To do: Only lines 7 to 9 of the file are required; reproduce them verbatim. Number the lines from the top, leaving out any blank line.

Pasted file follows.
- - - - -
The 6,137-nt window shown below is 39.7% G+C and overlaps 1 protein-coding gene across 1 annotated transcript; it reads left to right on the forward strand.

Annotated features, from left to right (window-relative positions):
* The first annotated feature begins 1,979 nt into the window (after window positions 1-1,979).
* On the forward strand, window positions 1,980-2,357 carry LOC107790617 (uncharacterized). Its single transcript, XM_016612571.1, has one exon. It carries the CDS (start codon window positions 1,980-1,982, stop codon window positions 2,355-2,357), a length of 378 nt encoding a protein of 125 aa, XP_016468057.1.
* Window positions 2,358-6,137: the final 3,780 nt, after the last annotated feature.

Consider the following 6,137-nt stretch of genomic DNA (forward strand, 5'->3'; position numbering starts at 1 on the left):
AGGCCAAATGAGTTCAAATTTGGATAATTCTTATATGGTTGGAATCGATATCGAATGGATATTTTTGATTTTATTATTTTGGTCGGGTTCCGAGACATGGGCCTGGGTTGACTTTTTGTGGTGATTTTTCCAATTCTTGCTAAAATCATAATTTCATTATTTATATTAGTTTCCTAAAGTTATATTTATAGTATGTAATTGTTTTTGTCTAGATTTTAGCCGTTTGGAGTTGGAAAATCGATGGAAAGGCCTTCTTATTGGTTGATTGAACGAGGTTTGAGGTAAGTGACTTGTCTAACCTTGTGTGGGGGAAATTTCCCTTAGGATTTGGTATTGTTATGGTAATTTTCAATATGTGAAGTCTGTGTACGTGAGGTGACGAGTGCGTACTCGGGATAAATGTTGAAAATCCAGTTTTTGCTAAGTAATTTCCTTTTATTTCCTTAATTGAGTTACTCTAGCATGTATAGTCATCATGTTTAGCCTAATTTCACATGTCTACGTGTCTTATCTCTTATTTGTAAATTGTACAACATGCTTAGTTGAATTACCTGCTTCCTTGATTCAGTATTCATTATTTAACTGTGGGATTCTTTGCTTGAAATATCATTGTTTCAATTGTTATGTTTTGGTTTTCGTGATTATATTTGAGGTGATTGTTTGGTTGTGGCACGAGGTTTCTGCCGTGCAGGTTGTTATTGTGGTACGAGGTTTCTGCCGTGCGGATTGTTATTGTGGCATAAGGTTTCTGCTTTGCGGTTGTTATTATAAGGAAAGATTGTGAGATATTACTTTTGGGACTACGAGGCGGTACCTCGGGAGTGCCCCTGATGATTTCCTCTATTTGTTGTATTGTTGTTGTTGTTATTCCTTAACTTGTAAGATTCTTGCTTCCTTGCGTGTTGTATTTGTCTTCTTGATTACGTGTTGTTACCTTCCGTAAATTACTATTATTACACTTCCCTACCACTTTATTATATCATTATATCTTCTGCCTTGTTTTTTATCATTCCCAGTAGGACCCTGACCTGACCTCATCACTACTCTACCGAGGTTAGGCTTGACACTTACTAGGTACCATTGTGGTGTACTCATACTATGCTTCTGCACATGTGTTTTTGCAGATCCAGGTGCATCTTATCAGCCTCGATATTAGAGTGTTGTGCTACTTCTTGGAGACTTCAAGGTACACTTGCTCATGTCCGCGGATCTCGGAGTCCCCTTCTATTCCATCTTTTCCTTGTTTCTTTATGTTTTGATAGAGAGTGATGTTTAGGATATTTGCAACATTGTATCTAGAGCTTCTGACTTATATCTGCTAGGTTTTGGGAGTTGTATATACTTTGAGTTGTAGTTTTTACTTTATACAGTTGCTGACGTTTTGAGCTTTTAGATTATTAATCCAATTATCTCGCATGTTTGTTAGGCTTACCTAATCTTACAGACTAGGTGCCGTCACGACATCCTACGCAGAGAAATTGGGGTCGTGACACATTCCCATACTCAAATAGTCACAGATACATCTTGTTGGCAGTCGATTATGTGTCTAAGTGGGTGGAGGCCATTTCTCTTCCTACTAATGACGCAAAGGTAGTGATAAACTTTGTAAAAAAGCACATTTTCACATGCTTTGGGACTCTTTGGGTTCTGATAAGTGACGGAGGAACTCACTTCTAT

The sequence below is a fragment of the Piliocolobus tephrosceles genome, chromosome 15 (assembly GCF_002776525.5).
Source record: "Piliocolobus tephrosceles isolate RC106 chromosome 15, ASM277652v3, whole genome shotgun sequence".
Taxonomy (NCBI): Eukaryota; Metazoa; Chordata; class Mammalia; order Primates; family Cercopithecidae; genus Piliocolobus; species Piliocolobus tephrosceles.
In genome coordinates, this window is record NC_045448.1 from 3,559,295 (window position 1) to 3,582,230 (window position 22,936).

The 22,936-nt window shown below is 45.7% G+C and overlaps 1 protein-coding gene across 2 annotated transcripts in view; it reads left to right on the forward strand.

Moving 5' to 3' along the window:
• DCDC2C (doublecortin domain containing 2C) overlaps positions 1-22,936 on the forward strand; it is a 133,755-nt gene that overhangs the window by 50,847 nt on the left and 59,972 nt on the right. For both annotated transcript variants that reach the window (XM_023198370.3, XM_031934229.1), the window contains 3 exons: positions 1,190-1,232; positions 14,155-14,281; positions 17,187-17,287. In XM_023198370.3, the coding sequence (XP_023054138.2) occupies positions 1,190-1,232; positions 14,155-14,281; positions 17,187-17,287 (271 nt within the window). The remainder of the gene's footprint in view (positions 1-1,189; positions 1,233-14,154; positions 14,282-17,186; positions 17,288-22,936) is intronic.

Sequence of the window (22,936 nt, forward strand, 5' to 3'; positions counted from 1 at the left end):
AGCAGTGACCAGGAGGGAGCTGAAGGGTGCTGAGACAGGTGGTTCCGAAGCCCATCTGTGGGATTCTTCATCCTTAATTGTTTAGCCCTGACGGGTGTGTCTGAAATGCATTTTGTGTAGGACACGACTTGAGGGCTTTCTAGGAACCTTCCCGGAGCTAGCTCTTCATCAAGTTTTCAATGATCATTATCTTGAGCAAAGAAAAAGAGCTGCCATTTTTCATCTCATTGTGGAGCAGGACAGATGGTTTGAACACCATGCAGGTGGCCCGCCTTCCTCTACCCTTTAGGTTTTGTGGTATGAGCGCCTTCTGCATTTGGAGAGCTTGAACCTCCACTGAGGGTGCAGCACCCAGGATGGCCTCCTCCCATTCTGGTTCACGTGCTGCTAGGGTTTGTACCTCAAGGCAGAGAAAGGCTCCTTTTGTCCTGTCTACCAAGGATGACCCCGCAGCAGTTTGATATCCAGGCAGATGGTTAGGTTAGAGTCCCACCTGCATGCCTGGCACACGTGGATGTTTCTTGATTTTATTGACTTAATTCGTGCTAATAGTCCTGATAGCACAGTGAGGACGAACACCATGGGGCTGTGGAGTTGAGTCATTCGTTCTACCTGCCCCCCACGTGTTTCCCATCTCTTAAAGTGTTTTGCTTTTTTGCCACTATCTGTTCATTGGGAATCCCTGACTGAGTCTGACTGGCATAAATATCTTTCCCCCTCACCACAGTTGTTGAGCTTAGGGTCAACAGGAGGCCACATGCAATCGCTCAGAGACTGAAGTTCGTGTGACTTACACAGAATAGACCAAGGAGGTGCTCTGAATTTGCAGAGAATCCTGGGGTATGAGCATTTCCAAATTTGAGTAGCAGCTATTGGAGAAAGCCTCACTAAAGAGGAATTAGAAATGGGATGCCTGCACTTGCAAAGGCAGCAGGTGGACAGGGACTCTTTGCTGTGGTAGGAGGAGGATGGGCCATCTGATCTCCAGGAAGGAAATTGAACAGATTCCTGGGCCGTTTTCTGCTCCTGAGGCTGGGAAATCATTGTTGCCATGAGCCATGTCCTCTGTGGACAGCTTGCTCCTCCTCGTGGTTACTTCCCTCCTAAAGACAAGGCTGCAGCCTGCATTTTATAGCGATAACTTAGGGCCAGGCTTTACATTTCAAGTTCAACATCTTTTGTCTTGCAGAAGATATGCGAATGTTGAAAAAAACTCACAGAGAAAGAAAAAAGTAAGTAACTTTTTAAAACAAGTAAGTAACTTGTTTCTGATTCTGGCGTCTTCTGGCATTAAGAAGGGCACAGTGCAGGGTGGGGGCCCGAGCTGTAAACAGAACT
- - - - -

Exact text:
AGGCCAAATGAGTTCAAATTTGGATAATTCTTATATGGTTGGAATCGATATCGAATGGATATTTTTGATTTTATTATTTTGGTCGGGTTCCGAGACATGGGCCTGGGTTGACTTTTTGTGGTGATTTTTCCAATTCTTGCTAAAATCATAATTTCATTATTTATATTAGTTTCCTAAAGTTATATTTATAGTATGTAATTGTTTTTGTCTAGATTTTAGCCGTTTGGAGTTGGAAAATCGATGGAAAGGCCTTCTTATTGGTTGATTGAACGAGGTTTGAGGTAAGTGACTTGTCTAACCTTGTGTGGGGGAAATTTCCCTTAGGATTTGGTATTGTTATGGTAATTTTCAATATGTGAAGTCTGTGTACGTGAGGTGACGAGTGCGTACTCGGGATAAATGTTGAAAATCCAGTTTTTGCTAAGTAATTTCCTTTTATTTCCTTAATTGAGTTACTCTAGCATGTATAGTCATCATGTTTAGCCTAATTTCACATGTCTACGTGTCTTATCTCTTATTTGTAAATTGTACAACATGCTTAGTTGAATTACCTGCTTCCTTGATTCAGTATTCATTATTTAACTGTGGGATTCTTTGCTTGAAATATCATTGTTTCAATTGTTATGTTTTGGTTTTCGTGATTATATTTGAGGTGATTGTTTGGTTGTGGCACGAGGTTTCTGCCGTGCAGGTTGTTATTGTGGTACGAGGTTTCTGCCGTGCGGATTGTTATTGTGGCATAAGGTTTCTGCTTTGCGGTTGTTATTATAAGGAAAGATTGTGAGATATTACTTTTGGGACTACGAGGCGGTACCTCGGGAGTGCCCCTGATGATTTCCTCTATTTGTTGTATTGTTGTTGTTGTTATTCCTTAACTTGTAAGATTCTTGCTTCCTTGCGTGTTGTATTTGTCTTCTTGATTACGTGTTGTTACCTTCCGTAAATTACTATTATTACACTTCCCTACCACTTTATTATATCATTATATCTTCTGCCTTGTTTTTTATCATTCCCAGTAGGACCCTGACCTGACCTCATCACTACTCTACCGAGGTTAGGCTTGACACTTACTAGGTACCATTGTGGTGTACTCATACTATGCTTCTGCACATGTGTTTTTGCAGATCCAGGTGCATCTTATCAGCCTCGATATTAGAGTGTTGTGCTACTTCTTGGAGACTTCAAGGTACACTTGCTCATGTCCGCGGATCTCGGAGTCCCCTTCTATTCCATCTTTTCCTTGTTTCTTTATGTTTTGATAGAGAGTGATGTTTAGGATATTTGCAACATTGTATCTAGAGCTTCTGACTTATATCTGCTAGGTTTTGGGAGTTGTATATACTTTGAGTTGTAGTTTTTACTTTATACAGTTGCTGACGTTTTGAGCTTTTAGATTATTAATCCAATTATCTCGCATGTTTGTTAGGCTTACCTAATCTTACAGACTAGGTGCCGTCACGACATCCTACGCAGAGAAATTGGGGTCGTGACACATTCCCATACTCAAATAGTCACAGATACATCTTGTTGGCAGTCGATTATGTGTCTAAGTGGGTGGAGGCCATTTCTCTTCCTACTAATGACGCAAAGGTAGTGATAAACTTTGTAAAAAAGCACATTTTCACATGCTTTGGGACTCTTTGGGTTCTGATAAGTGACGGAGGAACTCACTTCTAT

The sequence below is a fragment of the Piliocolobus tephrosceles genome, chromosome 15 (assembly GCF_002776525.5).
Source record: "Piliocolobus tephrosceles isolate RC106 chromosome 15, ASM277652v3, whole genome shotgun sequence".